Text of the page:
First Drafts is a series exploring the early work of our architectural icons, examining their careers through the lens of their debut projects. Occasionally unexpected but always insightful, these undertakings represent their initial, finished buildings as solo practitioners. While anecdotes accompany the work of all great builders, there's often more to learn about their first acts.
David Cabin in Idyllwild, California
Date completed: 1958
Getting the Gig:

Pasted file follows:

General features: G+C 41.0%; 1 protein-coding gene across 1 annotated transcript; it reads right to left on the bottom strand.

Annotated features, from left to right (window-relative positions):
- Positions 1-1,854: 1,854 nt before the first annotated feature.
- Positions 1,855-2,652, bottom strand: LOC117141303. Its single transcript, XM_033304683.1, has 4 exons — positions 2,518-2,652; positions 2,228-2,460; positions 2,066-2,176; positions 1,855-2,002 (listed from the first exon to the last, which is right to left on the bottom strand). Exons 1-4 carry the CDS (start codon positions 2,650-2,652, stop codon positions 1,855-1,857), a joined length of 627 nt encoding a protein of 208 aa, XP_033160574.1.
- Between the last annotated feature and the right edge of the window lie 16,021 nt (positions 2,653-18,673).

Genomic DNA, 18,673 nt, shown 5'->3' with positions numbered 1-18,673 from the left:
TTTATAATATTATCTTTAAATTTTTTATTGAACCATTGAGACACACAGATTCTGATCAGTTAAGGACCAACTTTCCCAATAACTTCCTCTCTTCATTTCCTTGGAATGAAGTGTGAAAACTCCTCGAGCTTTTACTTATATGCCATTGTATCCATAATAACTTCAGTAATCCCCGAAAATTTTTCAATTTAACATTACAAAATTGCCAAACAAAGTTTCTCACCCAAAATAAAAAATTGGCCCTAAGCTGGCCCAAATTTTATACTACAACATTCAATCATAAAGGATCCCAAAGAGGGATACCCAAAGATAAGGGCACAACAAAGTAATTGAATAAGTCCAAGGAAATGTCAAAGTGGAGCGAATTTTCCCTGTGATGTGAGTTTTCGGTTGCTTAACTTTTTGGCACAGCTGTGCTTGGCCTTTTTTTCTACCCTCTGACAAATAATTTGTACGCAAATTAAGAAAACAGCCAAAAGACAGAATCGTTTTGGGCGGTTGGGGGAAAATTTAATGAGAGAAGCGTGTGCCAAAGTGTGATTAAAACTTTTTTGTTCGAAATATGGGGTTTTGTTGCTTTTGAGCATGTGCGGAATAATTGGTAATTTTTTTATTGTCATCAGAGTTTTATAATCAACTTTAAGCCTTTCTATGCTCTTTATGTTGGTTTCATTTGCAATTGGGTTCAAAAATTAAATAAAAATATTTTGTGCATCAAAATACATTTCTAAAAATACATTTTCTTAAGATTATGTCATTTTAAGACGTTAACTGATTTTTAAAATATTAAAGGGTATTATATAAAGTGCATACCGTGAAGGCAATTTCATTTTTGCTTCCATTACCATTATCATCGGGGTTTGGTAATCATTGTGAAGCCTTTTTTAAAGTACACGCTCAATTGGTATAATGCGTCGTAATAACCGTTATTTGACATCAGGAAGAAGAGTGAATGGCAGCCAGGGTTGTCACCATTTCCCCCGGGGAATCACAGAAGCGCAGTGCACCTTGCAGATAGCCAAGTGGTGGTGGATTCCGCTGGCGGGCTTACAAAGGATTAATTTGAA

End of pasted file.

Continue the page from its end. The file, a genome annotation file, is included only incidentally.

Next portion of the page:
A pink bungalow wrapped in distorted planes of sheet metal and chain link fence, Frank Gehry's remodeled home on Santa Monica Boulevard was a provocation and prediction when it was unveiled in 1978, the equivalent of dropping Pee Wee's Playhouse in the middle of the critical discourse. Celebrated and praised by the cognoscenti—some in a backhanded manner, like Philip Johnson, who said Gehry's work doesn't please the eye but provides a "mysterious feeling of delight"—it's the first Gehry project many think about when they trace the evolution of his unique, sculptural style. But it's far from his first project. That distinction belongs to a small summer home he built in the town of Idyllwild, California, a project rarely noted and largely forgotten. The David Cabin, named after client Melvin David, came at a time when Gehry was beginning to shift directions, starting an evolution that would turn him into one of the defining architects of his time.